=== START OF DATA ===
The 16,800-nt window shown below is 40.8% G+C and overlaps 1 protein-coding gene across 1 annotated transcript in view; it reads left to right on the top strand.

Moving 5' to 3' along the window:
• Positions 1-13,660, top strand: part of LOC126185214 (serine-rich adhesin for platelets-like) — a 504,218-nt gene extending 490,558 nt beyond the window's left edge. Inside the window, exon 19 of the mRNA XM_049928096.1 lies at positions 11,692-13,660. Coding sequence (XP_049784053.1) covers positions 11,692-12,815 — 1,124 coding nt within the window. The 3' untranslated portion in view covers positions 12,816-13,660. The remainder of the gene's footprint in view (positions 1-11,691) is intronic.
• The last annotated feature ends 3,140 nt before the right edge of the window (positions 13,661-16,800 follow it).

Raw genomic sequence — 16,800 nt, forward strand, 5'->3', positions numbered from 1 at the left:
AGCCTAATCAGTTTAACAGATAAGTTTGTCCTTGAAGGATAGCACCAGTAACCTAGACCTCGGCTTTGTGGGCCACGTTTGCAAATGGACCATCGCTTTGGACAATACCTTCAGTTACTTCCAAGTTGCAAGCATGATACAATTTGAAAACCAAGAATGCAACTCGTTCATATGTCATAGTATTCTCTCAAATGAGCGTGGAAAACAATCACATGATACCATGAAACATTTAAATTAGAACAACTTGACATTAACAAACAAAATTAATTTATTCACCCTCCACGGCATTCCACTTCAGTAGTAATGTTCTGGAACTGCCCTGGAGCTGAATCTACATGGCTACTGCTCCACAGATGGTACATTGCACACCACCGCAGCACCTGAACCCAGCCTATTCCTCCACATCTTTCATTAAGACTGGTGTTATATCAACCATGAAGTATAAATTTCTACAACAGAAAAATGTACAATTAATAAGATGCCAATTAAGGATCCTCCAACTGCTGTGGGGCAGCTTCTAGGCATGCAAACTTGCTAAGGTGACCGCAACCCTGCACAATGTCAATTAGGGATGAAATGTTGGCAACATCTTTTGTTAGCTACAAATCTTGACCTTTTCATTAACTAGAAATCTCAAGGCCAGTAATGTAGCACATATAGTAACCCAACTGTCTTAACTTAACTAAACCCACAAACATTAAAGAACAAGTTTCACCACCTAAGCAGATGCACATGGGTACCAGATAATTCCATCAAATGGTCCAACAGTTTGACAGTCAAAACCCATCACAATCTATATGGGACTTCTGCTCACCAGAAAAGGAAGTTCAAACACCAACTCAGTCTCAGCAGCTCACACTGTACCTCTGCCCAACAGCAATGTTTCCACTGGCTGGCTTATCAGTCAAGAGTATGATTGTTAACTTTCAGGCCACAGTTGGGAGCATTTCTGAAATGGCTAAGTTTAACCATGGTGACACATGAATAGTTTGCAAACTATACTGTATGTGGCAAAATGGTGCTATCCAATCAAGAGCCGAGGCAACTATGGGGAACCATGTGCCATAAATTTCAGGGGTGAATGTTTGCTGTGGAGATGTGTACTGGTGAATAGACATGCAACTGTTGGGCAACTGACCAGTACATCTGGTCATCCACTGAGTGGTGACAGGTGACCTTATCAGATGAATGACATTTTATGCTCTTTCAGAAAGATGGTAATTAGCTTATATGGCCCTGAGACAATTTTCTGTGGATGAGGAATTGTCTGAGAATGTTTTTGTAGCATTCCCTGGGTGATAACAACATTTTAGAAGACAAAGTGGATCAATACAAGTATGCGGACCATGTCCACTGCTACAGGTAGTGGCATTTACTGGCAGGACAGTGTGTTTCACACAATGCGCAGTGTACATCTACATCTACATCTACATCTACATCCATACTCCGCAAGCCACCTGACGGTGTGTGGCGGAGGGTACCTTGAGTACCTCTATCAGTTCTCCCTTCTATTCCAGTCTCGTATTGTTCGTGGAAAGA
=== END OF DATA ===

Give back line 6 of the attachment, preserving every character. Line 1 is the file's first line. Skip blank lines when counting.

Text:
AGCCTAATCAGTTTAACAGATAAGTTTGTCCTTGAAGGATAGCACCAGTAACCTAGACCTCGGCTTTGTGGGCCACGTTTGCAAATGGACCATCGCTTTGGACAATACCTTCAGTTACTTCCAAGTTGCAAGCATGATACAATTTGAAAACCAAGAATGCAACTCGTTCATATGTCATAGTATTCTCTCAAATGAGCGTGGAAAACAATCACATGATACCATGAAACATTTAAATTAGAACAACTTGACATTAACAAACAAAATTAATTTATTCACCCTCCACGGCATTCCACTTCAGTAGTAATGTTCTGGAACTGCCCTGGAGCTGAATCTACATGGCTACTGCTCCACAGATGGTACATTGCACACCACCGCAGCACCTGAACCCAGCCTATTCCTCCACATCTTTCATTAAGACTGGTGTTATATCAACCATGAAGTATAAATTTCTACAACAGAAAAATGTACAATTAATAAGATGCCAATTAAGGATCCTCCAACTGCTGTGGGGCAGCTTCTAGGCATGCAAACTTGCTAAGGTGACCGCAACCCTGCACAATGTCAATTAGGGATGAAATGTTGGCAACATCTTTTGTTAGCTACAAATCTTGACCTTTTCATTAACTAGAAATCTCAAGGCCAGTAATGTAGCACATATAGTAACCCAACTGTCTTAACTTAACTAAACCCACAAACATTAAAGAACAAGTTTCACCACCTAAGCAGATGCACATGGGTACCAGATAATTCCATCAAATGGTCCAACAGTTTGACAGTCAAAACCCATCACAATCTATATGGGACTTCTGCTCACCAGAAAAGGAAGTTCAAACACCAACTCAGTCTCAGCAGCTCACACTGTACCTCTGCCCAACAGCAATGTTTCCACTGGCTGGCTTATCAGTCAAGAGTATGATTGTTAACTTTCAGGCCACAGTTGGGAGCATTTCTGAAATGGCTAAGTTTAACCATGGTGACACATGAATAGTTTGCAAACTATACTGTATGTGGCAAAATGGTGCTATCCAATCAAGAGCCGAGGCAACTATGGGGAACCATGTGCCATAAATTTCAGGGGTGAATGTTTGCTGTGGAGATGTGTACTGGTGAATAGACATGCAACTGTTGGGCAACTGACCAGTACATCTGGTCATCCACTGAGTGGTGACAGGTGACCTTATCAGATGAATGACATTTTATGCTCTTTCAGAAAGATGGTAATTAGCTTATATGGCCCTGAGACAATTTTCTGTGGATGAGGAATTGTCTGAGAATGTTTTTGTAGCATTCCCTGGGTGATAACAACATTTTAGAAGACAAAGTGGATCAATACAAGTATGCGGACCATGTCCACTGCTACAGGTAGTGGCATTTACTGGCAGGACAGTGTGTTTCACACAATGCGCAGTGTACATCTACATCTACATCTACATCTACATCCATACTCCGCAAGCCACCTGACGGTGTGTGGCGGAGGGTACCTTGAGTACCTCTATCAGTTCTCCCTTCTATTCCAGTCTCGTATTGTTCGTGGAAAGA